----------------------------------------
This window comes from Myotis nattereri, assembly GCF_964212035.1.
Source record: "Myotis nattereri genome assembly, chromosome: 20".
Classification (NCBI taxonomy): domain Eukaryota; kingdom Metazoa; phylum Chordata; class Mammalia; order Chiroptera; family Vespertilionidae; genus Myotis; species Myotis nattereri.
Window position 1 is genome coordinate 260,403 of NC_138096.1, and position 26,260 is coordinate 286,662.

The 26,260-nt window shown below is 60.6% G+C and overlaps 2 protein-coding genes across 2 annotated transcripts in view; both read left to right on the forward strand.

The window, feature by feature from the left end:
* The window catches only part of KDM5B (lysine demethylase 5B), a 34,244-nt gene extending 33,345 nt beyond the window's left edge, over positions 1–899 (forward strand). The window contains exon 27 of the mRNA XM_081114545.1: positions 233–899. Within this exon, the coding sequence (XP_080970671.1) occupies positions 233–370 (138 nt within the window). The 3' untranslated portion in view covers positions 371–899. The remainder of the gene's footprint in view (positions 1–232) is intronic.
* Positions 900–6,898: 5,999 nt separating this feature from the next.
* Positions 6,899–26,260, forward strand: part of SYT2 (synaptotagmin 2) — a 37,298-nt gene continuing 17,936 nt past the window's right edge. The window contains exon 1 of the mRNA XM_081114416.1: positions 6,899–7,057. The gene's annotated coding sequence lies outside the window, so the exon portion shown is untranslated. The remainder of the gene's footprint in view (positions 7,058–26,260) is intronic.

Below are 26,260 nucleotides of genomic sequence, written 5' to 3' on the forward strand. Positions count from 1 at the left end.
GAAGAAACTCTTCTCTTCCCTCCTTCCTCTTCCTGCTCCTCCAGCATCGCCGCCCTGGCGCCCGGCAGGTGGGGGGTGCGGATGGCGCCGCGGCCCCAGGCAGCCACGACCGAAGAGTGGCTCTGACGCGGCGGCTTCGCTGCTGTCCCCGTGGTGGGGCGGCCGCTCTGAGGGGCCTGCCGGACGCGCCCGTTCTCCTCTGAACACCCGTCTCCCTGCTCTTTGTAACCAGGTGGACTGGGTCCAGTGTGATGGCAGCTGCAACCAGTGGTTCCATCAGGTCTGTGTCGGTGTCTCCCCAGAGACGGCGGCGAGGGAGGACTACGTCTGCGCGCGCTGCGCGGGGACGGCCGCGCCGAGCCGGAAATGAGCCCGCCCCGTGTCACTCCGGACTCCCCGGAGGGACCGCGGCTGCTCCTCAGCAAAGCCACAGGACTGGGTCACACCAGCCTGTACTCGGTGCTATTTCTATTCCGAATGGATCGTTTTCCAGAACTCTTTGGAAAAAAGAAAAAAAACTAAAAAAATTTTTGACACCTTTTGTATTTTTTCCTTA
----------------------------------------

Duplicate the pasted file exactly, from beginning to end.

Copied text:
This window comes from Myotis nattereri, assembly GCF_964212035.1.
Source record: "Myotis nattereri genome assembly, chromosome: 20".
Classification (NCBI taxonomy): domain Eukaryota; kingdom Metazoa; phylum Chordata; class Mammalia; order Chiroptera; family Vespertilionidae; genus Myotis; species Myotis nattereri.
Window position 1 is genome coordinate 260,403 of NC_138096.1, and position 26,260 is coordinate 286,662.

The 26,260-nt window shown below is 60.6% G+C and overlaps 2 protein-coding genes across 2 annotated transcripts in view; both read left to right on the forward strand.

The window, feature by feature from the left end:
* The window catches only part of KDM5B (lysine demethylase 5B), a 34,244-nt gene extending 33,345 nt beyond the window's left edge, over positions 1–899 (forward strand). The window contains exon 27 of the mRNA XM_081114545.1: positions 233–899. Within this exon, the coding sequence (XP_080970671.1) occupies positions 233–370 (138 nt within the window). The 3' untranslated portion in view covers positions 371–899. The remainder of the gene's footprint in view (positions 1–232) is intronic.
* Positions 900–6,898: 5,999 nt separating this feature from the next.
* Positions 6,899–26,260, forward strand: part of SYT2 (synaptotagmin 2) — a 37,298-nt gene continuing 17,936 nt past the window's right edge. The window contains exon 1 of the mRNA XM_081114416.1: positions 6,899–7,057. The gene's annotated coding sequence lies outside the window, so the exon portion shown is untranslated. The remainder of the gene's footprint in view (positions 7,058–26,260) is intronic.

Below are 26,260 nucleotides of genomic sequence, written 5' to 3' on the forward strand. Positions count from 1 at the left end.
GAAGAAACTCTTCTCTTCCCTCCTTCCTCTTCCTGCTCCTCCAGCATCGCCGCCCTGGCGCCCGGCAGGTGGGGGGTGCGGATGGCGCCGCGGCCCCAGGCAGCCACGACCGAAGAGTGGCTCTGACGCGGCGGCTTCGCTGCTGTCCCCGTGGTGGGGCGGCCGCTCTGAGGGGCCTGCCGGACGCGCCCGTTCTCCTCTGAACACCCGTCTCCCTGCTCTTTGTAACCAGGTGGACTGGGTCCAGTGTGATGGCAGCTGCAACCAGTGGTTCCATCAGGTCTGTGTCGGTGTCTCCCCAGAGACGGCGGCGAGGGAGGACTACGTCTGCGCGCGCTGCGCGGGGACGGCCGCGCCGAGCCGGAAATGAGCCCGCCCCGTGTCACTCCGGACTCCCCGGAGGGACCGCGGCTGCTCCTCAGCAAAGCCACAGGACTGGGTCACACCAGCCTGTACTCGGTGCTATTTCTATTCCGAATGGATCGTTTTCCAGAACTCTTTGGAAAAAAGAAAAAAAACTAAAAAAATTTTTGACACCTTTTGTATTTTTTCCTTA